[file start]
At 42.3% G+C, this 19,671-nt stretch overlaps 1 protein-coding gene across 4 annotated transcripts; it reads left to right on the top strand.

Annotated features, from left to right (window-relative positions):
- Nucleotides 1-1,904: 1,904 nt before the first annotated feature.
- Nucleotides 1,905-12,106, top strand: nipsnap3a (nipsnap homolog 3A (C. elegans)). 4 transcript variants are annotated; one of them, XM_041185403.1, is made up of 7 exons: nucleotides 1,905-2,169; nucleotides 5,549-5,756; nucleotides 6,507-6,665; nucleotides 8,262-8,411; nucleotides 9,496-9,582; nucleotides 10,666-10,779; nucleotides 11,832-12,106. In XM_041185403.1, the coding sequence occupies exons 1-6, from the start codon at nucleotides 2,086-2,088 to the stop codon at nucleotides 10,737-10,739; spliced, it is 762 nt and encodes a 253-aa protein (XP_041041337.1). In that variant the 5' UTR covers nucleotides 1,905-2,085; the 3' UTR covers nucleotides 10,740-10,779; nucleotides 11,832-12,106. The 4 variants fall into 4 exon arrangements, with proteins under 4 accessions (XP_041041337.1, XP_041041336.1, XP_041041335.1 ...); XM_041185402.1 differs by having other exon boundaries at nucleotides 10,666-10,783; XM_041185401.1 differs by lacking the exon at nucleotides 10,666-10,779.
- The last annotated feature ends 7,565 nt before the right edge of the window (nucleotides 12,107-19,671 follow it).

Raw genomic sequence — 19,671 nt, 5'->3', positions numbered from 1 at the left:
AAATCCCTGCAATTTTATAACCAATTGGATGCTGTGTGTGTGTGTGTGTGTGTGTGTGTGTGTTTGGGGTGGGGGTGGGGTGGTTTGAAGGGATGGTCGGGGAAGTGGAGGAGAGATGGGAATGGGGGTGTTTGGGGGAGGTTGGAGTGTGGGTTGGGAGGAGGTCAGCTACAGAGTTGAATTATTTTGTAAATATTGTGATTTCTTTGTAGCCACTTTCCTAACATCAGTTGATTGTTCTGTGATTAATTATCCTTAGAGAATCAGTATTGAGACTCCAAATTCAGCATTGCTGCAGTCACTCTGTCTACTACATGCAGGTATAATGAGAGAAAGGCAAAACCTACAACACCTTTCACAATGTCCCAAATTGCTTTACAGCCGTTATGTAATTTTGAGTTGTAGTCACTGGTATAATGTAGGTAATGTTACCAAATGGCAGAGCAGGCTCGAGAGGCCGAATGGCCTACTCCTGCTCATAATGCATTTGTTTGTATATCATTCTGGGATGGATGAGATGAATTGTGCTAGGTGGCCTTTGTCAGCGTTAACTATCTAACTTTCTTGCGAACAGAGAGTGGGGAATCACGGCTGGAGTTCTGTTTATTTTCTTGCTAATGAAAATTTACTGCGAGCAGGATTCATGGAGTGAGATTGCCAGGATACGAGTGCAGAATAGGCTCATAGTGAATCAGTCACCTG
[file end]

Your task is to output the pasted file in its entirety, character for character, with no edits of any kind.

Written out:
At 42.3% G+C, this 19,671-nt stretch overlaps 1 protein-coding gene across 4 annotated transcripts; it reads left to right on the top strand.

Annotated features, from left to right (window-relative positions):
- Nucleotides 1-1,904: 1,904 nt before the first annotated feature.
- Nucleotides 1,905-12,106, top strand: nipsnap3a (nipsnap homolog 3A (C. elegans)). 4 transcript variants are annotated; one of them, XM_041185403.1, is made up of 7 exons: nucleotides 1,905-2,169; nucleotides 5,549-5,756; nucleotides 6,507-6,665; nucleotides 8,262-8,411; nucleotides 9,496-9,582; nucleotides 10,666-10,779; nucleotides 11,832-12,106. In XM_041185403.1, the coding sequence occupies exons 1-6, from the start codon at nucleotides 2,086-2,088 to the stop codon at nucleotides 10,737-10,739; spliced, it is 762 nt and encodes a 253-aa protein (XP_041041337.1). In that variant the 5' UTR covers nucleotides 1,905-2,085; the 3' UTR covers nucleotides 10,740-10,779; nucleotides 11,832-12,106. The 4 variants fall into 4 exon arrangements, with proteins under 4 accessions (XP_041041337.1, XP_041041336.1, XP_041041335.1 ...); XM_041185402.1 differs by having other exon boundaries at nucleotides 10,666-10,783; XM_041185401.1 differs by lacking the exon at nucleotides 10,666-10,779.
- The last annotated feature ends 7,565 nt before the right edge of the window (nucleotides 12,107-19,671 follow it).

Raw genomic sequence — 19,671 nt, 5'->3', positions numbered from 1 at the left:
AAATCCCTGCAATTTTATAACCAATTGGATGCTGTGTGTGTGTGTGTGTGTGTGTGTGTGTGTTTGGGGTGGGGGTGGGGTGGTTTGAAGGGATGGTCGGGGAAGTGGAGGAGAGATGGGAATGGGGGTGTTTGGGGGAGGTTGGAGTGTGGGTTGGGAGGAGGTCAGCTACAGAGTTGAATTATTTTGTAAATATTGTGATTTCTTTGTAGCCACTTTCCTAACATCAGTTGATTGTTCTGTGATTAATTATCCTTAGAGAATCAGTATTGAGACTCCAAATTCAGCATTGCTGCAGTCACTCTGTCTACTACATGCAGGTATAATGAGAGAAAGGCAAAACCTACAACACCTTTCACAATGTCCCAAATTGCTTTACAGCCGTTATGTAATTTTGAGTTGTAGTCACTGGTATAATGTAGGTAATGTTACCAAATGGCAGAGCAGGCTCGAGAGGCCGAATGGCCTACTCCTGCTCATAATGCATTTGTTTGTATATCATTCTGGGATGGATGAGATGAATTGTGCTAGGTGGCCTTTGTCAGCGTTAACTATCTAACTTTCTTGCGAACAGAGAGTGGGGAATCACGGCTGGAGTTCTGTTTATTTTCTTGCTAATGAAAATTTACTGCGAGCAGGATTCATGGAGTGAGATTGCCAGGATACGAGTGCAGAATAGGCTCATAGTGAATCAGTCACCTG